“I would buy for them and in turn, I get a commission.

“But what I did not like was that some sellers in Malaysia would sell the figures I see in Singapore for a much higher price, they mark up the price and I did not like that as a collector,” Tang added.

Dealing with the weak ringgit

Another toy collector, How KC, decided at the end of last year that since he liked collecting figures so much, he would start a part-time online business procuring international toy brands for the Malaysian market.

“It’s been about two months since I started the online shop EMT&R Anime Service, and for the most part it has been quite successful.

“In terms of product availability it is not a problem because I only start pre-ordering or back order from my suppliers when there are requests from customers, and since I am online I don’t have to worry about rental or maintenance fees,” he told Malay Mail Online.

“People call me Mr How because they always ask me ‘how’ to get the toys they want,” the bespectacled 24-year-old said with a laugh.

But How believes that going online will be the future of the toy market, as many ‘physical’ shops in shopping malls are suffering from high rental rates and costs associated with the weakening of the ringgit over the past few years.

“It is more cost effective, if it is online it is easier to manage. I believe sooner or later online platform will be the way to go,” he added.

How says that trends among toy collectors have also changed as a result of the depreciation of the ringgit; some collectors are now more inclined towards buying premium six-inch figures which cost considerably less than their 12-inch counterparts.

“Brands like Mezco Toyz, at the moment are gaining more popularity here as their figures are cheaper than Hot Toys, and although they are smaller, the quality in terms of detail and cloth fabric is almost the same.

“In the future I think a lot of people will change to Mezco instead of Hot Toys, or even SH Figuarts,” How said, referring to a brand by Japanese toy brand Bandai.

How said that most of his customers are working-class Malaysians and government officials but there are not many “new collectors” out there.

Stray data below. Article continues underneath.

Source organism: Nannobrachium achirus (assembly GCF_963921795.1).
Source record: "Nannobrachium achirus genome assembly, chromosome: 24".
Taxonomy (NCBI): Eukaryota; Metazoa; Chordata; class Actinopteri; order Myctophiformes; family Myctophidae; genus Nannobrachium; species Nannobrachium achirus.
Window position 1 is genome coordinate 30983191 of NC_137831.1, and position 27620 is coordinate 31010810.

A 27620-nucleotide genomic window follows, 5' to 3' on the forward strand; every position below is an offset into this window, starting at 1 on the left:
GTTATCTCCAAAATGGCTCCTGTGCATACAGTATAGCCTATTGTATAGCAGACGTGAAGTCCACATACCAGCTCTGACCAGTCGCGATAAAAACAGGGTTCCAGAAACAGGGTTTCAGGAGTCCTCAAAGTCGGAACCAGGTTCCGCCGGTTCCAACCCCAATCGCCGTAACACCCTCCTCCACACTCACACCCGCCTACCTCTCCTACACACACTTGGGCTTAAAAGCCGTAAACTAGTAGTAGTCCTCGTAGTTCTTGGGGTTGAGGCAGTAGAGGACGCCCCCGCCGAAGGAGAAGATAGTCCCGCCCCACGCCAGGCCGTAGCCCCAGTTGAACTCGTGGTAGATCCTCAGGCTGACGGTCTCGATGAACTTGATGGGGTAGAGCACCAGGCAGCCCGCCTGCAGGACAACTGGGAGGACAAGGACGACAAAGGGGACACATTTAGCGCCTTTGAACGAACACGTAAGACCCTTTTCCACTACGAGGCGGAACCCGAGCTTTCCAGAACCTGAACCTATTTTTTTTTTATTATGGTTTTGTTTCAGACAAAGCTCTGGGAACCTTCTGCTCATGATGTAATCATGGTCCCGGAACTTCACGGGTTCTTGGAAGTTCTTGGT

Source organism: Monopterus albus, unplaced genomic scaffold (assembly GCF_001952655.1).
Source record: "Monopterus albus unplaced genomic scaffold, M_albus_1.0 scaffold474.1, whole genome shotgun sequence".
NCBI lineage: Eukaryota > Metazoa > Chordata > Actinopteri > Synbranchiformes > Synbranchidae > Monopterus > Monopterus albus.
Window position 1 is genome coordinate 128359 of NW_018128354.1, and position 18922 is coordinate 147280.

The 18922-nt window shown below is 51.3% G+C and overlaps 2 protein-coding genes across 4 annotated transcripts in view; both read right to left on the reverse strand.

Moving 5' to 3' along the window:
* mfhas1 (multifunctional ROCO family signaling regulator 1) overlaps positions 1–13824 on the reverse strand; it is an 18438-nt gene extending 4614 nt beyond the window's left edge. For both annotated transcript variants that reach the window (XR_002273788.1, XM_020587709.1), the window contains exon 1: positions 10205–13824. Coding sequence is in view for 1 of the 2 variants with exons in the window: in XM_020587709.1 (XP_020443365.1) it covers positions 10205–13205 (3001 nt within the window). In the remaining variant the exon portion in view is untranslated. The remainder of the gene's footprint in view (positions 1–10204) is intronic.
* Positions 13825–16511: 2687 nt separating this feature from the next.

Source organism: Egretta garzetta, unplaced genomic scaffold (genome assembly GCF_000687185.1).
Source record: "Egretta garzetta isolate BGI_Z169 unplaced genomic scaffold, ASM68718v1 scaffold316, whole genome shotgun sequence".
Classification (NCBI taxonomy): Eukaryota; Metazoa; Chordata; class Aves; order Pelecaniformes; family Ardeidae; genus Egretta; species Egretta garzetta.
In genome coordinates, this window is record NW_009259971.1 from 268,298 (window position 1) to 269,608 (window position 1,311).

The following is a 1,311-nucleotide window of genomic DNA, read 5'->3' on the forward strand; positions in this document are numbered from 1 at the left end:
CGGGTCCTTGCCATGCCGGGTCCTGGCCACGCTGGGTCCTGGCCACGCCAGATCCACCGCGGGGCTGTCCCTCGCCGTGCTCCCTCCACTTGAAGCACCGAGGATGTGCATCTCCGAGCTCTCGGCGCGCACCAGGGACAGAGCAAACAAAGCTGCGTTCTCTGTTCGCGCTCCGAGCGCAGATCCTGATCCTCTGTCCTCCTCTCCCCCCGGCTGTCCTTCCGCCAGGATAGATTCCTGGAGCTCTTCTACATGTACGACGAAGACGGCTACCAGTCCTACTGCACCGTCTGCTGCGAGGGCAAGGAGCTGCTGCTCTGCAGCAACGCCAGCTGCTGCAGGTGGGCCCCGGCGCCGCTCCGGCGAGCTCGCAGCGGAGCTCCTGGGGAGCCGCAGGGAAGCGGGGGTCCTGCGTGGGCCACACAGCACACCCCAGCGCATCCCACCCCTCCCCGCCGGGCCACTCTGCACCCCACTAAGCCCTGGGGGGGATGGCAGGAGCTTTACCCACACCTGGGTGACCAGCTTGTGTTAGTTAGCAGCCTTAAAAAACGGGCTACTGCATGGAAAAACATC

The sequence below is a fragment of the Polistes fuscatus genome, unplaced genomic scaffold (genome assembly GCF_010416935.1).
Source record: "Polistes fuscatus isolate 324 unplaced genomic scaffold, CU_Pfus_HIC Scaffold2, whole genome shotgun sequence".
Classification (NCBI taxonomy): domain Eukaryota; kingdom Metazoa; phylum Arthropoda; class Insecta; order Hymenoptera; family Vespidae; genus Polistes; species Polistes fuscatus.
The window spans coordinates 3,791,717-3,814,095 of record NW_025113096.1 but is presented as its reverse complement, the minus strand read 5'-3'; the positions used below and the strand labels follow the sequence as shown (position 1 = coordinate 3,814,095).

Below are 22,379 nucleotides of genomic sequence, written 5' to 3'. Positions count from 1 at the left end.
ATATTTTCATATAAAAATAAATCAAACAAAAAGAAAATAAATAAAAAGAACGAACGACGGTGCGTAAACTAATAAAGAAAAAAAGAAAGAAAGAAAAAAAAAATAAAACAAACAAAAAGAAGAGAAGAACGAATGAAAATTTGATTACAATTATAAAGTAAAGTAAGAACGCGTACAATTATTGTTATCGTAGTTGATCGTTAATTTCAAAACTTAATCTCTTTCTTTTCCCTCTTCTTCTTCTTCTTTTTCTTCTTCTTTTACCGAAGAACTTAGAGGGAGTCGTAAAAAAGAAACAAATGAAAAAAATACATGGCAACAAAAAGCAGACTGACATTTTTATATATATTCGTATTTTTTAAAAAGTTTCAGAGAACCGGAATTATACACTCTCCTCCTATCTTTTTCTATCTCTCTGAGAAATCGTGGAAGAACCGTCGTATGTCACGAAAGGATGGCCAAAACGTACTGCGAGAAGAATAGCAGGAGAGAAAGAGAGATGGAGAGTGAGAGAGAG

“Most of them are old collectors who have been collecting for a long time and are looking for a better price.”

Empty shops

Quite a number of the shops on the second and third floor of Sungei Wang Plaza serve as toy shops but for the most part these outlets are empty, save for the odd customer or two every now and again.

Some shop owners sit and look at their phones while one or two were seen speaking to possible customers asking about a particular product… all this while the toys and figures look on silently, gathering dust on their display shelves.

The owner of one toy shop, Oska Chin, says that it is much cheaper to rent shop lots in Sungei Wang compared to places like Amcorp Mall.

“And we have a lot of tourists here, so we hope that this can translate into business. But it depends on the season, usually after Chinese New Year business slows down a bit,” he told Malay Mail Online.

Like How, Chin says that many of his customers now choose toy products that are within the RM200 to RM400 range, and toys above RM500 are quite difficult to sell.

“There has been a drop in business. The ringgit dropped, so the costs increased, so it becomes difficult for people to buy, especially statues or Hot Toys.

“Some people even sell their old collection, either because they quit collecting or so that they can get the money to buy new things,” he added.